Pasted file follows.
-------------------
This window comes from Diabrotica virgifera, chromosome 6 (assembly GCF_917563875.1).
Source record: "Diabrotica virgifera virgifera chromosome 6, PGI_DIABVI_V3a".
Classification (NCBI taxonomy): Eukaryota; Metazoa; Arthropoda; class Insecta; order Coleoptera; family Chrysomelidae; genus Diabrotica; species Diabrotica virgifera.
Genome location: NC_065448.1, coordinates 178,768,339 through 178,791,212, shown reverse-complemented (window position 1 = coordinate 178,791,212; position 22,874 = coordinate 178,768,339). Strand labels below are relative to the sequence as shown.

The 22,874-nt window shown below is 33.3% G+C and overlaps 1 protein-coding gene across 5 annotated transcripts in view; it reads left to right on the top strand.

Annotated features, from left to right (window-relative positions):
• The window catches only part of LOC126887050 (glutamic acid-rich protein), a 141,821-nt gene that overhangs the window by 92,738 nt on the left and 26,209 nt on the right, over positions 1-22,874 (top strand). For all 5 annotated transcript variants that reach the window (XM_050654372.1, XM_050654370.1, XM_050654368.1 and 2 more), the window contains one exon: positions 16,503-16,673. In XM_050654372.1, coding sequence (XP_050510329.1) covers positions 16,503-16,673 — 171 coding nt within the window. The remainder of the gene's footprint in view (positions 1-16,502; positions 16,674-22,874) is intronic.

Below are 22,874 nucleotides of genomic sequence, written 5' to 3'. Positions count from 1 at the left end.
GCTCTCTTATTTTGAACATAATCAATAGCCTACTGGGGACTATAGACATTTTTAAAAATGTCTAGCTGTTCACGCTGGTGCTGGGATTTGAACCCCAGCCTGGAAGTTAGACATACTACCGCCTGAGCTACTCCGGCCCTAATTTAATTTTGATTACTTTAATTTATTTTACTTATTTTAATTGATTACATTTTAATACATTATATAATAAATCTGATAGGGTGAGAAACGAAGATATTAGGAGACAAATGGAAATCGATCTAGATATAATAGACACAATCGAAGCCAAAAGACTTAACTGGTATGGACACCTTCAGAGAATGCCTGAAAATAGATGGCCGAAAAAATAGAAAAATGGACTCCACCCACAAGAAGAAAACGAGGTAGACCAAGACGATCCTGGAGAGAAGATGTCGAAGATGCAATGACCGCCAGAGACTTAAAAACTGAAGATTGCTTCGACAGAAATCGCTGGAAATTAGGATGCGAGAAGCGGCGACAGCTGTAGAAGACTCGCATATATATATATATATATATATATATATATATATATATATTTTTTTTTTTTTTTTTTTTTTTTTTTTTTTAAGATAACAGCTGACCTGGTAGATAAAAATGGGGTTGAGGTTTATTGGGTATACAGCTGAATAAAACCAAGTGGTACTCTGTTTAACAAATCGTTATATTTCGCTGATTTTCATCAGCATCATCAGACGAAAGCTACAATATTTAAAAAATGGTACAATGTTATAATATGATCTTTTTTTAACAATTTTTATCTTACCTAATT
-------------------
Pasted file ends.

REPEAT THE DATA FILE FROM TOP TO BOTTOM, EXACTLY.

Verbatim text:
This window comes from Diabrotica virgifera, chromosome 6 (assembly GCF_917563875.1).
Source record: "Diabrotica virgifera virgifera chromosome 6, PGI_DIABVI_V3a".
Classification (NCBI taxonomy): Eukaryota; Metazoa; Arthropoda; class Insecta; order Coleoptera; family Chrysomelidae; genus Diabrotica; species Diabrotica virgifera.
Genome location: NC_065448.1, coordinates 178,768,339 through 178,791,212, shown reverse-complemented (window position 1 = coordinate 178,791,212; position 22,874 = coordinate 178,768,339). Strand labels below are relative to the sequence as shown.

The 22,874-nt window shown below is 33.3% G+C and overlaps 1 protein-coding gene across 5 annotated transcripts in view; it reads left to right on the top strand.

Annotated features, from left to right (window-relative positions):
• The window catches only part of LOC126887050 (glutamic acid-rich protein), a 141,821-nt gene that overhangs the window by 92,738 nt on the left and 26,209 nt on the right, over positions 1-22,874 (top strand). For all 5 annotated transcript variants that reach the window (XM_050654372.1, XM_050654370.1, XM_050654368.1 and 2 more), the window contains one exon: positions 16,503-16,673. In XM_050654372.1, coding sequence (XP_050510329.1) covers positions 16,503-16,673 — 171 coding nt within the window. The remainder of the gene's footprint in view (positions 1-16,502; positions 16,674-22,874) is intronic.

Below are 22,874 nucleotides of genomic sequence, written 5' to 3'. Positions count from 1 at the left end.
GCTCTCTTATTTTGAACATAATCAATAGCCTACTGGGGACTATAGACATTTTTAAAAATGTCTAGCTGTTCACGCTGGTGCTGGGATTTGAACCCCAGCCTGGAAGTTAGACATACTACCGCCTGAGCTACTCCGGCCCTAATTTAATTTTGATTACTTTAATTTATTTTACTTATTTTAATTGATTACATTTTAATACATTATATAATAAATCTGATAGGGTGAGAAACGAAGATATTAGGAGACAAATGGAAATCGATCTAGATATAATAGACACAATCGAAGCCAAAAGACTTAACTGGTATGGACACCTTCAGAGAATGCCTGAAAATAGATGGCCGAAAAAATAGAAAAATGGACTCCACCCACAAGAAGAAAACGAGGTAGACCAAGACGATCCTGGAGAGAAGATGTCGAAGATGCAATGACCGCCAGAGACTTAAAAACTGAAGATTGCTTCGACAGAAATCGCTGGAAATTAGGATGCGAGAAGCGGCGACAGCTGTAGAAGACTCGCATATATATATATATATATATATATATATATATATATATATTTTTTTTTTTTTTTTTTTTTTTTTTTTTTTAAGATAACAGCTGACCTGGTAGATAAAAATGGGGTTGAGGTTTATTGGGTATACAGCTGAATAAAACCAAGTGGTACTCTGTTTAACAAATCGTTATATTTCGCTGATTTTCATCAGCATCATCAGACGAAAGCTACAATATTTAAAAAATGGTACAATGTTATAATATGATCTTTTTTTAACAATTTTTATCTTACCTAATT